Please stop giving platforms to fascists: An open letter to Irish Times Editors

To: Kevin O’Sullivan, Irish Times Editor; John McManus, Irish Times Opinion Editor

Dear Editors,

I must write to you to complain about the article you published on the Irish Times website on Wednesday 4 January, entitled ‘The alt-right movement: everything you need to know’. Ordinarily, I would not write to complain about the publication of an article with which I disagreed, and would instead have written to challenge the viewpoints. But this was no ordinary article.

I do not need to describe here the parallels between the so-called ‘alt-right’ movement and the traditional fascist and Nazi movements. I certainly have no difficulties with the suggestion that this movement, given its insidious nature and the influence it appears to wield at least on the Western side of the Atlantic, should be exposed for the threat that it represents. But to do this requires a particular type of approach––one that is descriptive, analytical, and challenging to the underlying ideological assumptions of the movement. The Irish Times failed to do this as a first principle when it allowed for the article to be authored by a paid-up member of the movement. There was no pretence of impartiality, investigation, or interrogation here; instead, the author was allowed to uncritically present––and, indeed, celebrate––the language of this insurgent force.

In perhaps the most egregious and sickening element of the piece, an ethnic slur that has been used since the era of segregation in the United States of America was presented uncritically and, amazingly, without the use of the word ‘racism’ or anything close to it. This phrase imitates and caricatures the supposed vernacular of an ethnic group in order to portray it in its entirety as criminal; to ‘describe’ it without an acknowledgement of same is sheer propaganda.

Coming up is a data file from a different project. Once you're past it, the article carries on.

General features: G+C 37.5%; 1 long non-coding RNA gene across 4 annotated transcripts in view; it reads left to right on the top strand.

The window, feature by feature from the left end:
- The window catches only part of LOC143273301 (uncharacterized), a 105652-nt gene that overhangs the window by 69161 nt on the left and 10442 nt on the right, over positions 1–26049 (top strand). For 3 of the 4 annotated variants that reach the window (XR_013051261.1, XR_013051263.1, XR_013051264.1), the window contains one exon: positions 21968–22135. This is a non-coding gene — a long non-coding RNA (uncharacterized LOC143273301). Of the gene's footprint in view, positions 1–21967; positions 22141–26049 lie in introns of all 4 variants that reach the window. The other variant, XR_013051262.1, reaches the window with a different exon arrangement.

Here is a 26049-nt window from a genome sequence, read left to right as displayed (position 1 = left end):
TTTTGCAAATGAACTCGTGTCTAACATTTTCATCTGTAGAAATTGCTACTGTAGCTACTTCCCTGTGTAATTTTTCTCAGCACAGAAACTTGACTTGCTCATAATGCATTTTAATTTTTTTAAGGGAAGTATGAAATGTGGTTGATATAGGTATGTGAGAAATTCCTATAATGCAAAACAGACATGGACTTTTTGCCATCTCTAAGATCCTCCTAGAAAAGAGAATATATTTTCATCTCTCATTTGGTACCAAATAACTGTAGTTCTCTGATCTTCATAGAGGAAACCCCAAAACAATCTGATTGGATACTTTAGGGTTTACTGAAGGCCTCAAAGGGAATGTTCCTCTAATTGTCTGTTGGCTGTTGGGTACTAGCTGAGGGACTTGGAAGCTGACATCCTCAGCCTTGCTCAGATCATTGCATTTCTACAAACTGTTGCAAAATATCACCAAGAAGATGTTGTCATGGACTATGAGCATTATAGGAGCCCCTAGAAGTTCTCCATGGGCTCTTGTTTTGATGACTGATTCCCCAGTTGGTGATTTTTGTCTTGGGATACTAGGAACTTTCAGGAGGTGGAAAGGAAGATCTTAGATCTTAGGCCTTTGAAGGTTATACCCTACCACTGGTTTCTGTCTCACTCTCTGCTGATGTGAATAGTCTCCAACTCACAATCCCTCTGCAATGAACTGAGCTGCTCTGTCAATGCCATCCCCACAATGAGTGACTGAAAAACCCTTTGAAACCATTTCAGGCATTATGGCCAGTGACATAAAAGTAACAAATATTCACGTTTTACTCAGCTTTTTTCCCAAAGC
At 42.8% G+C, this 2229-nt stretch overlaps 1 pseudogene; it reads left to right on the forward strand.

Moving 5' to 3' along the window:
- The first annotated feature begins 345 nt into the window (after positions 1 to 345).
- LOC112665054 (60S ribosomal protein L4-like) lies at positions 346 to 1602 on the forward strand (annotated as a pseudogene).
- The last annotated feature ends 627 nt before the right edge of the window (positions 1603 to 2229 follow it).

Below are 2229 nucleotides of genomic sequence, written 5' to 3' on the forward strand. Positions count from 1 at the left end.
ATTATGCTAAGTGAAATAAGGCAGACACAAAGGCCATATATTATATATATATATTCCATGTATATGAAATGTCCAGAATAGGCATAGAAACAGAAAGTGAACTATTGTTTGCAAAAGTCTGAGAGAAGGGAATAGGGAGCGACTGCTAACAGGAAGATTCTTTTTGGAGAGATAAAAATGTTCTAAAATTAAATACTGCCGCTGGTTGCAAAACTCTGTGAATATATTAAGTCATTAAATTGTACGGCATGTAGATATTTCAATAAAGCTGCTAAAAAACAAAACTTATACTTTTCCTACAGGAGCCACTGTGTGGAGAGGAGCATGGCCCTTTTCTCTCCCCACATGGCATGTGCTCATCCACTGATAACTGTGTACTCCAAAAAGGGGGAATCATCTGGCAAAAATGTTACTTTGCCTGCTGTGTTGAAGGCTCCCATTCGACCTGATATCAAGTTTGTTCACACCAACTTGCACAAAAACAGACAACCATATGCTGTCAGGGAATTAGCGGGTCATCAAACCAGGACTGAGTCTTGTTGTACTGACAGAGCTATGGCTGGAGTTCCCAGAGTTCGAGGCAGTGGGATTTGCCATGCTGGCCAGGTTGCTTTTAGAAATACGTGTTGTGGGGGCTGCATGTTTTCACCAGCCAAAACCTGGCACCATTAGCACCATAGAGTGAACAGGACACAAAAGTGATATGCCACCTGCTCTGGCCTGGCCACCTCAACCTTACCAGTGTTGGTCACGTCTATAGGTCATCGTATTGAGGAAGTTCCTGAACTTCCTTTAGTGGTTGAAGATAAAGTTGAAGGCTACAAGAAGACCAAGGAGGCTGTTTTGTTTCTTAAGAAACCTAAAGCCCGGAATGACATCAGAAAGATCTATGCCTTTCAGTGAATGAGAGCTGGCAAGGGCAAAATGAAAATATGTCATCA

In his follow-up piece ‘Why we published Nicholas Pell’s article on the Alt-right’ (Thursday 5 January), John McManus says that the publication of the article was justified in the aim of educating the public on this matter as an issue of current affairs. Leaving aside the questionable definition of these terms of abuse as ‘current’––as mentioned, some of these are long-standing––it is not explained anywhere as to how or why this ‘education’ is best performed by a member of the so-called ‘alt-right’ movement. Why not assign a journalist, with expertise in the analysis of extreme political ideologies, to write the article instead?

Moreover, Mr McManus says that the original article ‘at a minimum [decodes] a lot of the Alt-right movement’s language and at best it gives a clear indication of its thinking and ideology’. How? Its description of the language is entirely lacking in analysis and critique; its ideology is never addressed at all, except in reference to its relation to the prior reactionary phenomenon of paleoconservatism––a term that is largely unfamiliar to Irish audiences, in my experience as a political scientist, and is therefore rather unilluminating. In fact, it appears that the Irish Times failed in every aspect of the criteria it set out to justify this article’s publication.

As a long-standing Irish Times reader, I do not believe that the publication and its editorial team are ignorant of the dangers inherent in providing fascists and their supporters with platforms and legitimacy. The Times chose to take a gamble with its inclusion that the negative social impact of the article’s publication would not outweigh whatever benefits it was assumed would come from it.

It remains to be seen what exact consequences will emerge from this ill-judged publication, though it is certain that they will include the tarnishing of Ireland’s newspaper of record in the esteem of many. Hopefully, this is the worst extent of it, and that we do not also suffer an emboldened fascist front in Ireland now that they have seen the potential to seize even the most prestigious of media platforms available in the country.

At a time when ‘fake news’ is gaining ever more sway and the public’s faith is shaken in our civil institutions, the Irish Times has behaved very irresponsibly in gambling with its legitimacy.

Yours sincerely,

Luke Field.

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